At a national and local level a country’s health workers are critical to any change in healthcare delivery. The severe shortage of personnel at all levels in developing country health systems has recently become a topic of increasing attention and concern.27 Put quite simply change will not be possible until there are adequate pairs of hands to provide even basic care. Addressing this problem will require long term investment in training and expansion of budgets for personnel, the latter an anathema to the global financial institutions and thus to local Ministries of Finance. However, it also demands much improved human resource planning, workforce regulation (including transparent procedures for discipline and promotion that are consistently and fairly applied), and the dismantling of entrenched systems of patronage. These practical measures may be important at a wider level in improving the motivation of health workers and fostering their trust and confidence in a just health system.25 More creative solutions may also be needed. Thus flexibility in clinical roles, for example devolving some traditionally medical tasks to clinical assistants or nurses or wider use of healthcare assistants, might help improve access to or quality of services. Motivation will also depend on adequate conditions within which to deliver high quality of care, and basic minimum standards demand continuous availability of a basic set of resources. For the small proportion of children admitted with complex diseases beyond the capacity of these resources, health workers must not be made to feel they personally have failed. Maintaining morale when children with “treatable” conditions, such as respiratory failure complicating bronchiolitis or Burkitt’s lymphoma, die despite effective basic care is difficult but vital. In many moderately sized rural hospitals at least one child dies every day. Learning in a constructive way how care might be improved while providing support for those frustrated by feelings that children have been denied adequate care is a delicate but vital task.28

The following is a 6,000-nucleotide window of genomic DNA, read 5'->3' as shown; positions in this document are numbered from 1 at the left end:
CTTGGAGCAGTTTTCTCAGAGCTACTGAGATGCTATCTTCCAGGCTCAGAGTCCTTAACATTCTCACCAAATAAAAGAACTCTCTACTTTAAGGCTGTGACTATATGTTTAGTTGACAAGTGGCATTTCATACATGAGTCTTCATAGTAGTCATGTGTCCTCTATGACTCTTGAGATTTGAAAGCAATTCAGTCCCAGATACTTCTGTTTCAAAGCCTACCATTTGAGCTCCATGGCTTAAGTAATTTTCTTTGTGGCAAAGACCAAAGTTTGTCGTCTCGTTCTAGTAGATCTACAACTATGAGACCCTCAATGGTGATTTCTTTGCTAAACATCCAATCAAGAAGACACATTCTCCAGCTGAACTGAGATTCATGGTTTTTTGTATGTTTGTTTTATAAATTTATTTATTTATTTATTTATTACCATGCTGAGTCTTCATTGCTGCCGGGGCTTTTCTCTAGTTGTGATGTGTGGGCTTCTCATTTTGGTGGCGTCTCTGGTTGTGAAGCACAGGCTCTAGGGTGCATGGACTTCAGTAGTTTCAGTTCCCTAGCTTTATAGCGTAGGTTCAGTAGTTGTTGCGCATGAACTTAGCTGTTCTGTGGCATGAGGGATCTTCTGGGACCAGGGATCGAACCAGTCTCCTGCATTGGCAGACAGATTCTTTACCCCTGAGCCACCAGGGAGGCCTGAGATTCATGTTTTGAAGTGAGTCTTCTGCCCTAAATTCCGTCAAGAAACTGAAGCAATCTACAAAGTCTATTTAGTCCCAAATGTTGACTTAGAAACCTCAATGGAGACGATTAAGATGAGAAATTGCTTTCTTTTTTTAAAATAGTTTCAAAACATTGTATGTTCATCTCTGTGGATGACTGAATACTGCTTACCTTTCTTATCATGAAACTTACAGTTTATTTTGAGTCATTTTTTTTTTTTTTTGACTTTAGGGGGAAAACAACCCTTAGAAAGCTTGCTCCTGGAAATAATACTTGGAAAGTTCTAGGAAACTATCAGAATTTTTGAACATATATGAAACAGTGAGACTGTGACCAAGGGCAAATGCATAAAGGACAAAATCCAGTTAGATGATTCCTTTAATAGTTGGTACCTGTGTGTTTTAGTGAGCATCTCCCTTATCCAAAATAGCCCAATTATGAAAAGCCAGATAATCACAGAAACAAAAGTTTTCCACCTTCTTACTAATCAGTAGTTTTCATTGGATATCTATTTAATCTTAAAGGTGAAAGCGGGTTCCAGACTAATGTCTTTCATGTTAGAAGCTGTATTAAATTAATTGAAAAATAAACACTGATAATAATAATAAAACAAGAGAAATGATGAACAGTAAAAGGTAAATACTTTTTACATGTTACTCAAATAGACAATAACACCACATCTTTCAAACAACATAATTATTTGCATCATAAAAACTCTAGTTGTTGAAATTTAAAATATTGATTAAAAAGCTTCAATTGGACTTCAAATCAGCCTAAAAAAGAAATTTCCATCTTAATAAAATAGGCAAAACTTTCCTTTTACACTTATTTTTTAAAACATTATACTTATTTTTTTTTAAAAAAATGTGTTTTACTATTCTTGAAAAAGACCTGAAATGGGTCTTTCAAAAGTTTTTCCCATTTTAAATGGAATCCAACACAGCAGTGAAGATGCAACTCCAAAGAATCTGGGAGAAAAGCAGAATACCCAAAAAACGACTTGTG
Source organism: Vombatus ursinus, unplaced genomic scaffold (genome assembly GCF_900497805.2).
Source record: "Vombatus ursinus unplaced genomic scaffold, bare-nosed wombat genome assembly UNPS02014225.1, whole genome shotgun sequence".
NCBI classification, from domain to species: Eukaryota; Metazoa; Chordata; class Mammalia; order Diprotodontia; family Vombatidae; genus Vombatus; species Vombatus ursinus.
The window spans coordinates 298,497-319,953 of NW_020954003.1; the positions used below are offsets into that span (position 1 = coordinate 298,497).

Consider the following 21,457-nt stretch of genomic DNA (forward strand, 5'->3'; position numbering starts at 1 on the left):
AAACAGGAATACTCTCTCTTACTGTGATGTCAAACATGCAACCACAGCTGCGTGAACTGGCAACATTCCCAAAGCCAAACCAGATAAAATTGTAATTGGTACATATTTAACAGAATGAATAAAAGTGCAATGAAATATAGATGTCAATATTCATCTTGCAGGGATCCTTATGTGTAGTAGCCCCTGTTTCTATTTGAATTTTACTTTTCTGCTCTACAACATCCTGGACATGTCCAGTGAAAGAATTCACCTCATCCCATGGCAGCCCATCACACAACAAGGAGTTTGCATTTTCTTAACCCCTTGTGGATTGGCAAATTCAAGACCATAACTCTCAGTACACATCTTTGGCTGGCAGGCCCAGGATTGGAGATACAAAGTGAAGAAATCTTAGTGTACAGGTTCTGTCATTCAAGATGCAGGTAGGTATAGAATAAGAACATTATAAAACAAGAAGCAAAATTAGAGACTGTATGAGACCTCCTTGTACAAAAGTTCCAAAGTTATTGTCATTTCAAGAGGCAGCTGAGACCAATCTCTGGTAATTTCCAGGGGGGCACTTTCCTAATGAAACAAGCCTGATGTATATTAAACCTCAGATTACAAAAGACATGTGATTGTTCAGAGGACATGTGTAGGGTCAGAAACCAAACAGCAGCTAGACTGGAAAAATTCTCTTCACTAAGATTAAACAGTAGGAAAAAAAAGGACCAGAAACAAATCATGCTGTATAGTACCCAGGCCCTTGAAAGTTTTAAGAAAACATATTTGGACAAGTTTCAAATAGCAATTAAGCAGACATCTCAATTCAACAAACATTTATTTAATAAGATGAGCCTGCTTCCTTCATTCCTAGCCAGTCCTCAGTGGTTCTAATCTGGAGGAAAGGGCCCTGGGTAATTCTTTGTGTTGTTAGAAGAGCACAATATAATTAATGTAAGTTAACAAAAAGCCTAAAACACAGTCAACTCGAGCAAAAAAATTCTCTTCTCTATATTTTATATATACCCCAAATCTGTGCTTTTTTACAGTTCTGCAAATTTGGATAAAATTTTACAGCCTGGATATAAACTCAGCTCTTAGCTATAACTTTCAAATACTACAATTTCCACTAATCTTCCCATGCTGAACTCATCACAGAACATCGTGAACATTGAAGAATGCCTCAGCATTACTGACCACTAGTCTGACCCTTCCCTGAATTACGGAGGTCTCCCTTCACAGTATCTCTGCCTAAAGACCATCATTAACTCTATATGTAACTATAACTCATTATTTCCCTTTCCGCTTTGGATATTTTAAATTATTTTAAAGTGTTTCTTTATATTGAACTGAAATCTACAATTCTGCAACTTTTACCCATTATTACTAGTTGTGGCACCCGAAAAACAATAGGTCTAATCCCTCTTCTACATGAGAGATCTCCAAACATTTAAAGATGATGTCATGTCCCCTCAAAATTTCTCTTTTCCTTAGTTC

It is clear that improving care in small hospitals may require both additional financial support and the willingness and ability within a country to work towards defined goals. What role is there for paediatricians as advocates and actors for improving child survival as part of this process? Although discussing issues at a more global level, Zulfiquar Bhutta identified a critical requirement, leadership.1 In most developing countries approximately half of the population is aged less than 15 years. Half of the population are thus politically silent and to some, therefore, irrelevant. Those with the greatest interest in a child’s future, their parents or guardians, must be encouraged and helped to consider their present and future needs. Although the future may seem of little concern when there are daily difficulties in providing adequate food, shelter, and education, families, and perhaps particularly women, must themselves be empowered as advocates. Leadership is therefore not invested only in a few individuals but is required at all levels from the household upwards, albeit with somewhat different demands, and paediatricians must lend their weight to these efforts.